Athens County Newspapers, Journalism Canceled After Layoffs
There’s one county in Ohio where news will be harder to come by in the weeks ahead.
Almost all professional journalists working for two newspapers, both owned by Adams Publishing Group, in Athens County, have been fired or resigned in protest over working conditions in recent weeks.
In the county of Athens, which has around 65,000 inhabitants, newspapers are often the only source of local information. Athens has a PBS affiliate TV station, but the next closest network TV stations are in West Virginia.
Hundreds of counties across the country have the same problem, including Klamath County in Oregon. There, the Herald and News, another newspaper owned by APG, has just lost all of its staff, according to Jefferson Public Radio.
Ironically, Athens County is home to Ohio University, one of the top journalism schools in the country.
Athens News and Athens Messenger employees, some of whom are OU alumni, say the company that bought the papers in 2014, Adams Publishing Group, failed to support its employees and showed disrespect bad ethics. It was these problems, they say, that led to the exodus.
Mark Cohen, president of APG Media of Ohio, declined to comment, saying the company would address the resignations in its article.
APG operates 27 daily newspapers, more than 90 non-daily newspapers and collectively more than 220 media-related products and associated websites in 20 states, according to its website. The Poynter Institute reported that the wealthy Adams family has owned the business and been quietly acquiring newspapers for about seven years.
A story about coin advertisements in The Athens News, Athens Messenger
Until last week, the editor of The Athens News was Corinne Colbert. She began work last June after a 30-year hiatus from journalism.
In December, the Athens News, the Athens Messenger and other APG sites began running advertisements from companies claiming to sell high-value collectibles.
Colbert was suspicious of the announcement and began to research. The company buying the ads had an “F” rating from the Better Business Bureau. There were comments online complaining, and she even received calls from readers stating that they never received the parts they ordered.
Colbert said she brought her concerns to management several times and was told there was nothing she could do about the ads.
On February 23, she published an article in the Athens News and in the Messenger explaining the advertisements to readers. Two days later, she said she was fired for not following instructions and violating company social media policy.
“My problem is not that they fired me for breaking the policy. They have every legal right to fire me for that. What I think is wrong is that they never said a word on tweets before. As far as I know it was a pretext to get rid of me,” Colbert said.
Colbert said she had posted political tweets and previously written that she did not have enough resources to do her job.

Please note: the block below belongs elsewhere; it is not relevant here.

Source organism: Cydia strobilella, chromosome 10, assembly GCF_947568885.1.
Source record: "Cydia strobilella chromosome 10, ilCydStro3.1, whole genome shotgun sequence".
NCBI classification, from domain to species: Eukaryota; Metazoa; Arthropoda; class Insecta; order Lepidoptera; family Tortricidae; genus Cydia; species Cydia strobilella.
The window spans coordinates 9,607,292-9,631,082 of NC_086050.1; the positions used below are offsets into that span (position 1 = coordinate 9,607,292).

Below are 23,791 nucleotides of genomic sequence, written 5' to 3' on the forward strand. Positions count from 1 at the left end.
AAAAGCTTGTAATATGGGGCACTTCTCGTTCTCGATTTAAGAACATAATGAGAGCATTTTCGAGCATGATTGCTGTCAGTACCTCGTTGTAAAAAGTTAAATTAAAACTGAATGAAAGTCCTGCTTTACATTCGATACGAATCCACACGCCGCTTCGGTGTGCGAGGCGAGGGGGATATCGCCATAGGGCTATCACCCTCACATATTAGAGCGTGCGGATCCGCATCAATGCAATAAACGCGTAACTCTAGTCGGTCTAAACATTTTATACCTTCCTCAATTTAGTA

The fallout from the shooting
On the day Colbert was fired, Cole Behrens, associate editor of the Athens News and former Enquirer intern, tweeted that he was now the paper’s only responsible reporter and employee. Five days later, Behrens announced his resignation.
Athens Messenger editor-in-chief Alex Hulvalchick wrote a letter of resignation on February 24.
On March 3, Dani Kington, deputy editor of The Messenger, submitted a letter of resignation.
The Messenger’s staff will soon consist of only a sports editor and a photojournalist. The editor of the APG-owned Vinton Courier in neighboring Vinton County, William Meyer, said Thursday he too would quit his job.
A revolving door at the Athens News
Ben Peters, former editor of Athens News, said if Colbert and Behrens are replaced it will mean the entire Athens News editorial staff has been renewed three times since 2020.
Hulvalchick said her main reason for stepping down as editor was workload and long hours.
“It’s a job that’s too much for one person,” Hulvalchick said. “I reached a point where I felt like I didn’t have effective resources to do my job.”
She said this situation where a young reporter is hired, overworked and burns out only for a new one to be hired is common in many small newsrooms and should be cause for concern.
“It’s a revolving door, and it hurts readers. I would love for people to be able to work and stay in a community, but the way a lot of newsrooms are structured now, it makes that incredibly difficult,” he said. said Hulvalchick.
Colbert said newsrooms are down to rudimentary operations and employees don’t have the proper resources to complete their work. She said she once needed a new chair and was told, “APG doesn’t buy furniture.”
Colbert now hopes to start a nonprofit newsroom in Athens modeled on other successes across the country. She believes this is a sustainable model for local news. She now funds the publication she hopes to call The Athens Independent.
“People want … news managers to understand their community. It’s exciting, it’s daunting, but I have a clear vision of where I want to go,” Colbert said. “I think this can be the start of a new chapter.”
Enquirer reporter Cameron Knight contributed to this report.